Social Security Disability Insurance in the State of Colorado
People who live in Colorado are generally in good health with a low prevalence of obesity and diabetes compared to other states. This state ranks 8th on America’s State Healing Rankings. However, mental illness is common with close to 5 million residents suffering from severe mental illness. About 33% of those on the Social Security Disability Insurance (SSDI) beneficiary list are those with disabilities that stem from a mental disorder.
If you suffer from a serious disability you may be able to qualify for federal programs like the SSDI. Those who have contributed to the Social Security system are entitled to these benefits if they have earned enough work credits. This is a federal insurance program that provides benefits if you suffer from a serious disability that prevents you from working for at least one year. There are other conditions of eligibility such as:
- Having a disability that prevents you from engaging in substantial gainful activity.
- Your disability must meet or be comparable to a medical condition listed in the Social Security Administration’s (SSA’s) Blue Book.
In Colorado about 32% of the applicants are approved for SSDI benefits at the initial application level.
Filing a Social Security Disability Insurance Claim in Colorado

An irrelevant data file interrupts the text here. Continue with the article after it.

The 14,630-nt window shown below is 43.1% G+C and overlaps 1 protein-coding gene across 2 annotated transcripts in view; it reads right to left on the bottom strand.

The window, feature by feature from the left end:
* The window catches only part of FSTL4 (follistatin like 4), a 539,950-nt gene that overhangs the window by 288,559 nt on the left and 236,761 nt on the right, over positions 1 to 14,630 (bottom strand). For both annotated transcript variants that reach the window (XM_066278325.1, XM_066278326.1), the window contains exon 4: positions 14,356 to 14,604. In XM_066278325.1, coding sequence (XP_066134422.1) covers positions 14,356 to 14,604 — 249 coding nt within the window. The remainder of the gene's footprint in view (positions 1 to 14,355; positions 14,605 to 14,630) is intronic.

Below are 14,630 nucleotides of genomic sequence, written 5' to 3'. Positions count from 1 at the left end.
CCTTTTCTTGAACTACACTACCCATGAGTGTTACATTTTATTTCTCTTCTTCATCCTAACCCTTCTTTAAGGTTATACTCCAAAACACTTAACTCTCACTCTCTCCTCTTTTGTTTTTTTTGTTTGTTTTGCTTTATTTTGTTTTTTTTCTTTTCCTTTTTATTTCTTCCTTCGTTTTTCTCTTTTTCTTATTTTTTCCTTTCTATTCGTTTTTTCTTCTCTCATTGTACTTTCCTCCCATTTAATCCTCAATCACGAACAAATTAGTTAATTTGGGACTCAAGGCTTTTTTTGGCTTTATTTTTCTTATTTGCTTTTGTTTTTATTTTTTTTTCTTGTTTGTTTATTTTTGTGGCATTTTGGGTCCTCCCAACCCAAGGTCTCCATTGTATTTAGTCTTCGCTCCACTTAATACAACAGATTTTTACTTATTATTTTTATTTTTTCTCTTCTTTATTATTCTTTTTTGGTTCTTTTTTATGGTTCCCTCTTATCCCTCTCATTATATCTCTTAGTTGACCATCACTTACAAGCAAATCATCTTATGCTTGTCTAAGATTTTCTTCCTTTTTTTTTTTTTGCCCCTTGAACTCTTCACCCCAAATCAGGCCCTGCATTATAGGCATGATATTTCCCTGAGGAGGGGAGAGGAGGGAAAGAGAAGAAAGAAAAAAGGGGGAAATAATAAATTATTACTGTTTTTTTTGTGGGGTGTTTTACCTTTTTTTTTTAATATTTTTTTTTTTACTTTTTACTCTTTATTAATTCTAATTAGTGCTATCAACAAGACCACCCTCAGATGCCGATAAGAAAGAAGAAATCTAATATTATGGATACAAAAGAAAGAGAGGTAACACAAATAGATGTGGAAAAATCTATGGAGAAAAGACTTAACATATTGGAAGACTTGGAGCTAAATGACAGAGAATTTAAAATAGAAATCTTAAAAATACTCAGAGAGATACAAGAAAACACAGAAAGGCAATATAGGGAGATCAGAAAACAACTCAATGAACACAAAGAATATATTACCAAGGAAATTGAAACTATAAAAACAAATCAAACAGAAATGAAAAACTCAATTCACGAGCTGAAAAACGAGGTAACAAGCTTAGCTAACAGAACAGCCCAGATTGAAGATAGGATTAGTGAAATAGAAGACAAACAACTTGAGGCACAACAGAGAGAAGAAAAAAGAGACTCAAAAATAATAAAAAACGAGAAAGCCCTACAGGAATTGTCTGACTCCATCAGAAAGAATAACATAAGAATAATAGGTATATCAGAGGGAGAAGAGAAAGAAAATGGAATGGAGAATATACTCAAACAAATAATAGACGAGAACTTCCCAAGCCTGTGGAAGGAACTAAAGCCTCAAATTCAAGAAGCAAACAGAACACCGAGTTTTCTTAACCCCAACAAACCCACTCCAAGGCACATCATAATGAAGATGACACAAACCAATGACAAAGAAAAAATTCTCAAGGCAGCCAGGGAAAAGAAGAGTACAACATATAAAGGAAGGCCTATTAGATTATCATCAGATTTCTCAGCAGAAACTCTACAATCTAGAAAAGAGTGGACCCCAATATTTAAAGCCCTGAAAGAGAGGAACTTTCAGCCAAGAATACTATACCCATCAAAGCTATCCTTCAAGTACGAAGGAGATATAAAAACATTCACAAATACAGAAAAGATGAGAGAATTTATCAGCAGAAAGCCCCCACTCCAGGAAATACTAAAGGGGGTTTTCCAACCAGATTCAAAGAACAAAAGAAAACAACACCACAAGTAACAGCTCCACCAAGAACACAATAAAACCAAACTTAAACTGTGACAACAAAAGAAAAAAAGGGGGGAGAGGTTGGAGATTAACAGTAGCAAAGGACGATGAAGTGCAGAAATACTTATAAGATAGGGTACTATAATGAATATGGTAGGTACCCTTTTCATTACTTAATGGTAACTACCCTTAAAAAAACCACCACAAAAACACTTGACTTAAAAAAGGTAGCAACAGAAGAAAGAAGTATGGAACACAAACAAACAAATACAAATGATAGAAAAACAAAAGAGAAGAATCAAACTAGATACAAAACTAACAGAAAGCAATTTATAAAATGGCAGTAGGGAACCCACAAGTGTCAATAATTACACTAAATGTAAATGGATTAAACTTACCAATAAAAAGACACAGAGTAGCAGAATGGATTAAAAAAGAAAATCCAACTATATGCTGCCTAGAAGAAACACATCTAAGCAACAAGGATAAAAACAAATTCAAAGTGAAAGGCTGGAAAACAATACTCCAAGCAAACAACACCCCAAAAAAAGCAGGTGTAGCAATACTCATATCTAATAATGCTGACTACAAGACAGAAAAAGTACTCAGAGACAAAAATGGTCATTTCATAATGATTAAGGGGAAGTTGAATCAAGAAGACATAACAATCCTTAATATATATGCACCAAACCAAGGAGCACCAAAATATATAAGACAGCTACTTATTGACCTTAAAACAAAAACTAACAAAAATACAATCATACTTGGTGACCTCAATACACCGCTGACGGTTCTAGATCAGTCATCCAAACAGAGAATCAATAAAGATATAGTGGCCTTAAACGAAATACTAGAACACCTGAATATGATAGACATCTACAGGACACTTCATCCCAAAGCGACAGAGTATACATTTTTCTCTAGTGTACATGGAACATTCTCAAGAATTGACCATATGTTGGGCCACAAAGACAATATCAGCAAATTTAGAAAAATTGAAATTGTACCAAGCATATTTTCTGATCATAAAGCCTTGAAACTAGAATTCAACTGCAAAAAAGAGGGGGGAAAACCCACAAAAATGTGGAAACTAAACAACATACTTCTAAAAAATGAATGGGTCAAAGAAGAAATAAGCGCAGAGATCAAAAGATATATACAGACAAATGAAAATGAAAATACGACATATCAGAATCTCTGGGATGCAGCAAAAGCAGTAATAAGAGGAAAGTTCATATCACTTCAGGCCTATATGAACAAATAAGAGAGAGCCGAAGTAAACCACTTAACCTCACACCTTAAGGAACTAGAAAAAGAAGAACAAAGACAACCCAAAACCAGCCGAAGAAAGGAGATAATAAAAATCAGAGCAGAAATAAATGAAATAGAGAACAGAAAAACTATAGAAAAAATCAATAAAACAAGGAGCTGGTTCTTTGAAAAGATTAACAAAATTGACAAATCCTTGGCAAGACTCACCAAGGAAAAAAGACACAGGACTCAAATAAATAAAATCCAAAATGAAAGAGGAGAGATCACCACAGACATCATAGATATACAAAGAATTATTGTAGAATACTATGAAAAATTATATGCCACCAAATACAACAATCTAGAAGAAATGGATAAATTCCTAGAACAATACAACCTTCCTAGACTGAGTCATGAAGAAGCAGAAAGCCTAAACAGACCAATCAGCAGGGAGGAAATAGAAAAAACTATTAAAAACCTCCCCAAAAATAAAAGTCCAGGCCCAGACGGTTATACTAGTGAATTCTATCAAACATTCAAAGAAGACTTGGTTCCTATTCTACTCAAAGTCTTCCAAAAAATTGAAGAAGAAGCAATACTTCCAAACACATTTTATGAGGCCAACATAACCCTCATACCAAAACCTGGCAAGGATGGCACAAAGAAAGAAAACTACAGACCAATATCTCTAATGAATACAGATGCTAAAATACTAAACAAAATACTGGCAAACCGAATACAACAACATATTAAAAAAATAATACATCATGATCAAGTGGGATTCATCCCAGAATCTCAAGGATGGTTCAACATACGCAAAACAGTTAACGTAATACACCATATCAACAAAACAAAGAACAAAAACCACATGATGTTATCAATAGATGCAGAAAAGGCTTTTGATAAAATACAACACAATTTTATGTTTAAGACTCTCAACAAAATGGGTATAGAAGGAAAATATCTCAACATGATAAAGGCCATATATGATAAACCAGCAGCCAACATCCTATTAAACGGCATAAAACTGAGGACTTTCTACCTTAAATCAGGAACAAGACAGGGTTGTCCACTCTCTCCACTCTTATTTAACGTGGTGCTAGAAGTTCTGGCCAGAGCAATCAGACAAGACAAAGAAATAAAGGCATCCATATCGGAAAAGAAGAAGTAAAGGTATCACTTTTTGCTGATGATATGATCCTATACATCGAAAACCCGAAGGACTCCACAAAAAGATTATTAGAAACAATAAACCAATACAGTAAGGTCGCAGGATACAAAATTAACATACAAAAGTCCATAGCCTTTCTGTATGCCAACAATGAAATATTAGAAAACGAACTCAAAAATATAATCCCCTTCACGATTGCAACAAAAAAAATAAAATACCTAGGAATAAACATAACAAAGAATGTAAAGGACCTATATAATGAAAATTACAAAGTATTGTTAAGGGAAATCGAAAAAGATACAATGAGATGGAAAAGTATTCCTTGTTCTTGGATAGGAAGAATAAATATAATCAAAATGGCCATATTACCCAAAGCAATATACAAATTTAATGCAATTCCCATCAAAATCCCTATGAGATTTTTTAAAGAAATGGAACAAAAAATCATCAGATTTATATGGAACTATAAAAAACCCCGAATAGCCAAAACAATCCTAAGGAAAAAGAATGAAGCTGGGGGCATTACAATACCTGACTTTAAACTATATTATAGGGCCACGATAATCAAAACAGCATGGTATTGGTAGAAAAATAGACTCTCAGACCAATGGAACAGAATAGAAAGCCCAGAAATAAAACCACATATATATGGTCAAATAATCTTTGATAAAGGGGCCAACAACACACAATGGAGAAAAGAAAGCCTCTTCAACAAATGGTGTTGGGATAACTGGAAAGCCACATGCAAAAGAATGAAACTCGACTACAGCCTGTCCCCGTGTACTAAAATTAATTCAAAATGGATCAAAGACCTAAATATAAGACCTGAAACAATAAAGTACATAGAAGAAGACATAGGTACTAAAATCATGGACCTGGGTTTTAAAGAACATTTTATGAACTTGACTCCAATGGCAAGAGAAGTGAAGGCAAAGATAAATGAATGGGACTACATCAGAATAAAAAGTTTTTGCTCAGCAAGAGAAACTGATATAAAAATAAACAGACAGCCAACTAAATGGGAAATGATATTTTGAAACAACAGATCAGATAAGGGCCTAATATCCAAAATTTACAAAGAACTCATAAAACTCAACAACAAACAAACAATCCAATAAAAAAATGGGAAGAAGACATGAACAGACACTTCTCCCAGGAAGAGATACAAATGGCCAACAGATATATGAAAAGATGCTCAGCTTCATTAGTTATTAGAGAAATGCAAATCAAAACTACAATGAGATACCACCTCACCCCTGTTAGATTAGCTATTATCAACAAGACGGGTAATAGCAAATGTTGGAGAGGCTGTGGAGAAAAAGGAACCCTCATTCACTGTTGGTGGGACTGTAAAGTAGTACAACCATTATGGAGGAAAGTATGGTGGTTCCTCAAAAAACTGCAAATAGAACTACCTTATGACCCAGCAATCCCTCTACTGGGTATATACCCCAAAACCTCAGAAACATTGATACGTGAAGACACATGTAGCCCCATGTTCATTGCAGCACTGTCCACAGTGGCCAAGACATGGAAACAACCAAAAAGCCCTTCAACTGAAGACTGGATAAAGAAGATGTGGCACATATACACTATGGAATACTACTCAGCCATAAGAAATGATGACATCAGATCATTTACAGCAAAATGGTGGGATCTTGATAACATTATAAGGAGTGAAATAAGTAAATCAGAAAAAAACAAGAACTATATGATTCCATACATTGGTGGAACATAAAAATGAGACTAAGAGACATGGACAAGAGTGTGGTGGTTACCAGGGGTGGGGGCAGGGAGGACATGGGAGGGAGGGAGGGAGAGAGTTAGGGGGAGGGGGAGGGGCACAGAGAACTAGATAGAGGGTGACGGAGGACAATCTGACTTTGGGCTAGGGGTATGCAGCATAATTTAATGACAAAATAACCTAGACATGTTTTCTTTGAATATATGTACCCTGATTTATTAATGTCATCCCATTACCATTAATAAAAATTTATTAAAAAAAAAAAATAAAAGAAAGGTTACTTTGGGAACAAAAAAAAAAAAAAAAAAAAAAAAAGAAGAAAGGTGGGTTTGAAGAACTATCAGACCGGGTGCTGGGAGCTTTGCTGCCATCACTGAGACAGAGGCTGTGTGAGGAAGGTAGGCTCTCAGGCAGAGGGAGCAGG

About 10.7% of residents in Colorado suffer from a disability but not all disabilities qualify for SSDI benefits. There are two ways SSDI benefits can be awarded:
- If your disability is an exact match to one or more impairments listed in the Blue Book, the SSA will immediately move you on the fast track process to claims approval.
- If your disability is comparable or equivalent to a listing in the Blue Book, benefits can be received through what is called a medical vocational allowance.
The vast majority of people applying for SSDI claims fall in the second category. To determine whether you can receive a medical vocational allowance, the SSA will look at your medical and vocational history. They will review the last 15 years of your work history and may evaluate your Residual Functional Capacity (RFC) which is an assessment of your physical and mental limitations. The SSA is basically looking to see whether your disability prevents you from working at your current job or any other job for which you have the skillset. If you are not able to work at all at least for a year, the SSA will grant you benefits through a medical vocational allowance.